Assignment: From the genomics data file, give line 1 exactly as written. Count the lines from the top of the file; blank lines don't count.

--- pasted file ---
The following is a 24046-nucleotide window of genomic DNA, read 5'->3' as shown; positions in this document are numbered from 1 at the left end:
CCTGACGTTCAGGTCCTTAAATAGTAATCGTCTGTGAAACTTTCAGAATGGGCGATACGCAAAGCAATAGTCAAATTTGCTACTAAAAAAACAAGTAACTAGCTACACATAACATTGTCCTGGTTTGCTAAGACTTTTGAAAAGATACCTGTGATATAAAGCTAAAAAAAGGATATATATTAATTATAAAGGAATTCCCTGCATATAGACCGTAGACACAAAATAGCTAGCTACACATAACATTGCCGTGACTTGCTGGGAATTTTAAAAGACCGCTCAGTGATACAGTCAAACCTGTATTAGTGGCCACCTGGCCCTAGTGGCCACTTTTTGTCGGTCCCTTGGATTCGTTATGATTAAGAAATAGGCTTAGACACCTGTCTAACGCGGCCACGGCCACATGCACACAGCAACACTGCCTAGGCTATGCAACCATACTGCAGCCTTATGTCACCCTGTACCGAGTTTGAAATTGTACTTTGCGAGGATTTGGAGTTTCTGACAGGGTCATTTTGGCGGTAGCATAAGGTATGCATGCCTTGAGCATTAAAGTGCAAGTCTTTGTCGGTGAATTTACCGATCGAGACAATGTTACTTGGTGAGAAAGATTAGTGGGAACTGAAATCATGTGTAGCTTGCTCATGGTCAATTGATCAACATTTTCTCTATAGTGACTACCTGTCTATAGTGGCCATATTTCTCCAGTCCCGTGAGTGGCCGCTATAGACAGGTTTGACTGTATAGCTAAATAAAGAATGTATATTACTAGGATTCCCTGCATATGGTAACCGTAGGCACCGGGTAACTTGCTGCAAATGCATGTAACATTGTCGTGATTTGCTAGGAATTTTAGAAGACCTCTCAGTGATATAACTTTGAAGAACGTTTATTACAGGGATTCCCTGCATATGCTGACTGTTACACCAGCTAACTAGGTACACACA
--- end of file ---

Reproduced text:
The following is a 24046-nucleotide window of genomic DNA, read 5'->3' as shown; positions in this document are numbered from 1 at the left end: